“I must say I do not think myself fit for the presidency.” A. Lincoln (1959)
Based on the recently recovered transcript of Robert Roberts Hitt. Telling the story from Hitt’s point of view saved the author’s from Continue reading →
“Between the Devil and the Deep Sea”*
Americans must decide, do we want a president who is crazy or corrupt?
Those who tout Trump’s business acumen and frankness ignore his sleaze. Those who tout Clinton’s resume and experience ignore her chronic lying.
Partisans of each side recognize the mote in the other’s eye but overlook the plank in the eye of their candidate.
And both candidates will raise your taxes … even you who don’t think you pay taxes.
* The expression dates from 1637. Western civilization is no stranger to such a dilemma.
If this were a normal election (whatever those are), we’d be hearing a lot more about Obamacare’s implosion, with each side blaming the other. And the deficit. Ditto. And the Battle of Mosul, with both sides taking credit.The weather. Ditto.
Instead we’re stuck with character assassination.
Not a good way to run a country, no matter who survives this stupidity.
I’m tired of it. I just want it to be over.
(I have voted.)
We can hold the election next week. Everyone knows more than they want to know about both Clinton and Trump. Few will change their minds. We’ll just blow through billions of dollars and a Sirocco of hot air between now and November.
Nothing will change, except our distaste for the process. People exclaim how important this election is. They’re all important. This time neither candidate is fit to be dog catcher, let alone president.
Presidents don’t save nations, much less bring universal peace or prosperity. They lead us, but even more they reflect us. Perhaps the candidates are so divisive because we’re so flawed and divided.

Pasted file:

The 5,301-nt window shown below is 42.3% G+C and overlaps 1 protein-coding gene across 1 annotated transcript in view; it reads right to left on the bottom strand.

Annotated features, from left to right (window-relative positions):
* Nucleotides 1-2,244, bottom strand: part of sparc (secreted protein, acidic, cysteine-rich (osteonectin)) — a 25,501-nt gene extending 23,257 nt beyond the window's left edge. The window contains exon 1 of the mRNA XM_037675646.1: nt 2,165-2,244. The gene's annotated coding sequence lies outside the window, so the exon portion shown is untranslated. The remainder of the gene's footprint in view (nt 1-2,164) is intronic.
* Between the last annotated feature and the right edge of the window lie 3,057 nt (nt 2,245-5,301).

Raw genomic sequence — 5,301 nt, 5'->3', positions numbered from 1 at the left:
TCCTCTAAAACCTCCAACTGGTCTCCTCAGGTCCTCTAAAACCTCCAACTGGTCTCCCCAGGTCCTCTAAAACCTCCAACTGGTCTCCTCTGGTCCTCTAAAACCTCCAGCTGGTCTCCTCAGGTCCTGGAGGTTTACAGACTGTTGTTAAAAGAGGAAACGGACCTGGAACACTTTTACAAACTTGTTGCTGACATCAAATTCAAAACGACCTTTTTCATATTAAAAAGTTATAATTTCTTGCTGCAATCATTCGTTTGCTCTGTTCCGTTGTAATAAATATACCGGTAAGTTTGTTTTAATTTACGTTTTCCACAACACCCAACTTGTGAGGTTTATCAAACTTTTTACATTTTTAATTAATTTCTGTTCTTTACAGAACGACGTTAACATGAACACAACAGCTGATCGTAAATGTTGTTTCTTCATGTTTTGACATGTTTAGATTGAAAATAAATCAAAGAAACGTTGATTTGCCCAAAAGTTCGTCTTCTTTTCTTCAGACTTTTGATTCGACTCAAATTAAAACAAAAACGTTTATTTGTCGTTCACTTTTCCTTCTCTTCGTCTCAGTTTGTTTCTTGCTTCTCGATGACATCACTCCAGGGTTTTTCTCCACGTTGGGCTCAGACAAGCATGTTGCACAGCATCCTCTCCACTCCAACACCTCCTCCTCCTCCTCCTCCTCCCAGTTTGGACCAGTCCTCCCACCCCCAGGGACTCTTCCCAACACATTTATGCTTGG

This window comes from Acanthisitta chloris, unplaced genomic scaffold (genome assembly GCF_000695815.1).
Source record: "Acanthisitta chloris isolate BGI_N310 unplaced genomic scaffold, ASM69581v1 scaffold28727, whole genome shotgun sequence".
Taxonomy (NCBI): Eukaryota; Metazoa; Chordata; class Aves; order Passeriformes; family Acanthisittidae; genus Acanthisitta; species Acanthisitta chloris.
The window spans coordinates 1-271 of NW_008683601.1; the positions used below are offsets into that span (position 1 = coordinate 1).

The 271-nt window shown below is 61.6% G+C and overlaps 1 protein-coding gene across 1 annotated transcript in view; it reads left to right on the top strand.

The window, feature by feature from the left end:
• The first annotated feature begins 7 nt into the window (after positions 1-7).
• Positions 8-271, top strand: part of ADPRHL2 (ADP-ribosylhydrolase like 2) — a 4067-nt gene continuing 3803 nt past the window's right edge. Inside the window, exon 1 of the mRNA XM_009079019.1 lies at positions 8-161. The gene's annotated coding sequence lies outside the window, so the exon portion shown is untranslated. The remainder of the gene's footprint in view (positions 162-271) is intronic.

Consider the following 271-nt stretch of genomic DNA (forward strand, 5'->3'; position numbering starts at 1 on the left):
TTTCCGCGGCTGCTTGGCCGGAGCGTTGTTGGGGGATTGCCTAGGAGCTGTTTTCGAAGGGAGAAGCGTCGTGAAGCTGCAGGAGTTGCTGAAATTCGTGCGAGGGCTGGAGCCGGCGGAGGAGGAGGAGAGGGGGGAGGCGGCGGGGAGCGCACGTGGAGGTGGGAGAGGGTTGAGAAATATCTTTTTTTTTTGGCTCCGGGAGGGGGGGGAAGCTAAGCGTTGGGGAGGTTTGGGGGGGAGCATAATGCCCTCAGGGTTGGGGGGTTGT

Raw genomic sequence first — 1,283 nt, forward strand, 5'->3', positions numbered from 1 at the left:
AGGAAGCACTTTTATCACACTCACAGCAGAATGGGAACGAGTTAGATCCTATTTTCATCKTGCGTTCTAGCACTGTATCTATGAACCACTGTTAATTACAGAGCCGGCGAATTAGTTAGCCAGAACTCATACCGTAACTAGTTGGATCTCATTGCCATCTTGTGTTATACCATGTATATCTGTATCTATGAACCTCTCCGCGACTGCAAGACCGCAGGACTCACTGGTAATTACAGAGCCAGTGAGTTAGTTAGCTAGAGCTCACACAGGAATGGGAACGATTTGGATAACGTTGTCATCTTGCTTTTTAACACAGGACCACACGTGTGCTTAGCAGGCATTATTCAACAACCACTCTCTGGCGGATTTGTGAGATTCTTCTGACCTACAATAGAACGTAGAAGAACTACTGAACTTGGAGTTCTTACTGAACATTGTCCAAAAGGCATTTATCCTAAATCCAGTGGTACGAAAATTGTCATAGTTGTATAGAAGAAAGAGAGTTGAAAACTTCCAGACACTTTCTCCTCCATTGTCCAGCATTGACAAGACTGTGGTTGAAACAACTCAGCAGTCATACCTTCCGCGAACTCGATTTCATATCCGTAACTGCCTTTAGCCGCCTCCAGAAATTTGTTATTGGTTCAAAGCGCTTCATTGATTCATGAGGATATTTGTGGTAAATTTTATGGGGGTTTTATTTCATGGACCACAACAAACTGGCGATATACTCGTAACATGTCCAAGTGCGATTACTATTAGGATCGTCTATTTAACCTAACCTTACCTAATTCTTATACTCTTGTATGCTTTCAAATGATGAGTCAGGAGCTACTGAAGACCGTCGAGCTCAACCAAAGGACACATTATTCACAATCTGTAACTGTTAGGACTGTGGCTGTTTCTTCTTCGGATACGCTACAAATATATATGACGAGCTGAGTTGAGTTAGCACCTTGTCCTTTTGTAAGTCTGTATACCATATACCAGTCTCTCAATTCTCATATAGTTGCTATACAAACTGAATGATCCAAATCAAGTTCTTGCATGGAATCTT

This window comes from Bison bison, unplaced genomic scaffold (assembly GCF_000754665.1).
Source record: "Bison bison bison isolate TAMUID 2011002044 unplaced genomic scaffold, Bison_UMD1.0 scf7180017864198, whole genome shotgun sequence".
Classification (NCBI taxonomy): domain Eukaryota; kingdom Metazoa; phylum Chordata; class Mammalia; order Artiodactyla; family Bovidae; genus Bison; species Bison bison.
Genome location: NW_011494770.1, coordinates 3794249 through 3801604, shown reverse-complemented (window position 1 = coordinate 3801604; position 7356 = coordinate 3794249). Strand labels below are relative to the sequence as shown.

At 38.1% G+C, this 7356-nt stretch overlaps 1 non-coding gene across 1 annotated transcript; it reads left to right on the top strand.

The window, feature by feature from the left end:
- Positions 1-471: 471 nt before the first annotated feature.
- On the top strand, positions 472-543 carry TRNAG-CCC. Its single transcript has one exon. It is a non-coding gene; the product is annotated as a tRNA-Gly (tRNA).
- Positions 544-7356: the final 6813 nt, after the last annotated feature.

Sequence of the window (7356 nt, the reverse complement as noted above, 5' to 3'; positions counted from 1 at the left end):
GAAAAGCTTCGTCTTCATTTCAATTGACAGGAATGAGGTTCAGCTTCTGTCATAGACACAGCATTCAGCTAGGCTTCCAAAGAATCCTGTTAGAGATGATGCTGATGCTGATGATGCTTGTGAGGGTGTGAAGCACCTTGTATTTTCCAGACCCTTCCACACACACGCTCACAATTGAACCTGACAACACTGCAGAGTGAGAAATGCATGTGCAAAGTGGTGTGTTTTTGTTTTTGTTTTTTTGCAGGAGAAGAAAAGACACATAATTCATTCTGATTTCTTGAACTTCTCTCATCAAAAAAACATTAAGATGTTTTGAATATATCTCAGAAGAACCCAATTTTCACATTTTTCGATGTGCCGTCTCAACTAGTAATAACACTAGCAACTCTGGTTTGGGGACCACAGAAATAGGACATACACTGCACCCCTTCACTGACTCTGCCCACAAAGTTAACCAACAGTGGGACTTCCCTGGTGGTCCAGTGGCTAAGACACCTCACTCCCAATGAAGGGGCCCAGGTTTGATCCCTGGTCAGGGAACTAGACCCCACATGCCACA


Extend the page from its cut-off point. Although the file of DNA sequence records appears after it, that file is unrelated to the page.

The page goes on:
We’re watching a replay of Hitler’s absorption of central Europe in the 1930s. Obama, Biden, Kerry et al. are as ineffective containing Putin as Neville Chamberlain was with Hitler.
Obama isn’t singly to blame for the Ukraine mess (though Hagels’ Defense reductions are looking ill-timed); Bush did as poorly with Russia’s invasion of Georgia in 2008. We have learned nothing.
The price of oil, of course, bounced upward. That helps Putin. Russia’s economy is heavily dependent on energy revenue. That, not a military confrontation, is where they are most vulnerable and where we should counter-attack.
Threatening does no good; we should say what we are doing and do it. This whole thing was planned and executed by Putin. If we don’t do something–I mean really do something–he’ll only get worse.
Not able to win the climate change debate by executive order ( ref.: the State of the Union message), now the administration resorts to name calling. (ref.: Secretary of State Kerry’s labels those opposing the party line as “flat earth society”). How mature.
Actually, I agree that weather is warmer now than fifty years ago. It’s why and what’s to be done where I fall out with Big Brother.